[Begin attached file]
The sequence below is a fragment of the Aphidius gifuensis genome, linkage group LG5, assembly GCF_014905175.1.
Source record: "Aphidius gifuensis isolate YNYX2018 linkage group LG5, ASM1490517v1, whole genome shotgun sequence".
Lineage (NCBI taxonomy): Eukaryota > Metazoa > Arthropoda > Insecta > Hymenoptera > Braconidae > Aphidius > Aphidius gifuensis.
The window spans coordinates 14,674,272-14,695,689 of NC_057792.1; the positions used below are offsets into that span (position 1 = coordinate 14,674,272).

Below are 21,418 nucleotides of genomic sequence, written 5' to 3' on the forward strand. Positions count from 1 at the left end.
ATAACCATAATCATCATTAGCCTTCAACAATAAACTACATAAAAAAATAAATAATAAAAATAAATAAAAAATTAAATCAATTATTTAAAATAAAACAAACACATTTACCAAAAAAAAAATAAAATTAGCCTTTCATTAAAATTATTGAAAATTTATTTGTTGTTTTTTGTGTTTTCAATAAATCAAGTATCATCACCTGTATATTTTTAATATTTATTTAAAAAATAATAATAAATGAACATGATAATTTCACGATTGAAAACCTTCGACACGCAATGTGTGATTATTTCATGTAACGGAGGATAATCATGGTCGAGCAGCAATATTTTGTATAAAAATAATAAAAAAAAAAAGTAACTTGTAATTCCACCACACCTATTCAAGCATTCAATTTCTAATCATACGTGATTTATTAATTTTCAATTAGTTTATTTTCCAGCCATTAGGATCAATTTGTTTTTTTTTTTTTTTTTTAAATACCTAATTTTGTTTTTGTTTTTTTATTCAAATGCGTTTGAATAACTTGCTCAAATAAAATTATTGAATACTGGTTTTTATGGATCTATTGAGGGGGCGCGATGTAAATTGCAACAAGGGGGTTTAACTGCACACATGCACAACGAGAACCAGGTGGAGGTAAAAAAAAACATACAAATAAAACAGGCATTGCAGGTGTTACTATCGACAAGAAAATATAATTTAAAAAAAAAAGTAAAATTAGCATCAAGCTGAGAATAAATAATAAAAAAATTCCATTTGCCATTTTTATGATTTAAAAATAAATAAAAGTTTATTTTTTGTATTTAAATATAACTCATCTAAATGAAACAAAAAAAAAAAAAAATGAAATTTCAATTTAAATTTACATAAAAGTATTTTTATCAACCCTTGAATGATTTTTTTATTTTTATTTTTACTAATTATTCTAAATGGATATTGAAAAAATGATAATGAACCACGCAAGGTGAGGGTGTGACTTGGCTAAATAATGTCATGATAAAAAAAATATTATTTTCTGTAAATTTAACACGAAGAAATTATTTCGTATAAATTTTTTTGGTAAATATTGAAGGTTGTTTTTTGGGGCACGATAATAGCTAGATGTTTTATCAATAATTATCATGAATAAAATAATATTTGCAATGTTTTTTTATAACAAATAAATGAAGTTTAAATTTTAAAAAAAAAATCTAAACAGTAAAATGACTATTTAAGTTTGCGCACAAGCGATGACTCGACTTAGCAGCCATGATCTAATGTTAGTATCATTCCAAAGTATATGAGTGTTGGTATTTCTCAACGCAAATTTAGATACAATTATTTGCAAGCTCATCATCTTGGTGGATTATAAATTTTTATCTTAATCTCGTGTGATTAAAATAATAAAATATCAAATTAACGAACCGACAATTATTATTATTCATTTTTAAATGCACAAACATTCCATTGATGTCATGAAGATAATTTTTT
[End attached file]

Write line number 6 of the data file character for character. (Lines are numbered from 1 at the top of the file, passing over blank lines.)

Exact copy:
ATAACCATAATCATCATTAGCCTTCAACAATAAACTACATAAAAAAATAAATAATAAAAATAAATAAAAAATTAAATCAATTATTTAAAATAAAACAAACACATTTACCAAAAAAAAAATAAAATTAGCCTTTCATTAAAATTATTGAAAATTTATTTGTTGTTTTTTGTGTTTTCAATAAATCAAGTATCATCACCTGTATATTTTTAATATTTATTTAAAAAATAATAATAAATGAACATGATAATTTCACGATTGAAAACCTTCGACACGCAATGTGTGATTATTTCATGTAACGGAGGATAATCATGGTCGAGCAGCAATATTTTGTATAAAAATAATAAAAAAAAAAAGTAACTTGTAATTCCACCACACCTATTCAAGCATTCAATTTCTAATCATACGTGATTTATTAATTTTCAATTAGTTTATTTTCCAGCCATTAGGATCAATTTGTTTTTTTTTTTTTTTTTTAAATACCTAATTTTGTTTTTGTTTTTTTATTCAAATGCGTTTGAATAACTTGCTCAAATAAAATTATTGAATACTGGTTTTTATGGATCTATTGAGGGGGCGCGATGTAAATTGCAACAAGGGGGTTTAACTGCACACATGCACAACGAGAACCAGGTGGAGGTAAAAAAAAACATACAAATAAAACAGGCATTGCAGGTGTTACTATCGACAAGAAAATATAATTTAAAAAAAAAAGTAAAATTAGCATCAAGCTGAGAATAAATAATAAAAAAATTCCATTTGCCATTTTTATGATTTAAAAATAAATAAAAGTTTATTTTTTGTATTTAAATATAACTCATCTAAATGAAACAAAAAAAAAAAAAAATGAAATTTCAATTTAAATTTACATAAAAGTATTTTTATCAACCCTTGAATGATTTTTTTATTTTTATTTTTACTAATTATTCTAAATGGATATTGAAAAAATGATAATGAACCACGCAAGGTGAGGGTGTGACTTGGCTAAATAATGTCATGATAAAAAAAATATTATTTTCTGTAAATTTAACACGAAGAAATTATTTCGTATAAATTTTTTTGGTAAATATTGAAGGTTGTTTTTTGGGGCACGATAATAGCTAGATGTTTTATCAATAATTATCATGAATAAAATAATATTTGCAATGTTTTTTTATAACAAATAAATGAAGTTTAAATTTTAAAAAAAAAATCTAAACAGTAAAATGACTATTTAAGTTTGCGCACAAGCGATGACTCGACTTAGCAGCCATGATCTAATGTTAGTATCATTCCAAAGTATATGAGTGTTGGTATTTCTCAACGCAAATTTAGATACAATTATTTGCAAGCTCATCATCTTGGTGGATTATAAATTTTTATCTTAATCTCGTGTGATTAAAATAATAAAATATCAAATTAACGAACCGACAATTATTATTATTCATTTTTAAATGCACAAACATTCCATTGATGTCATGAAGATAATTTTTT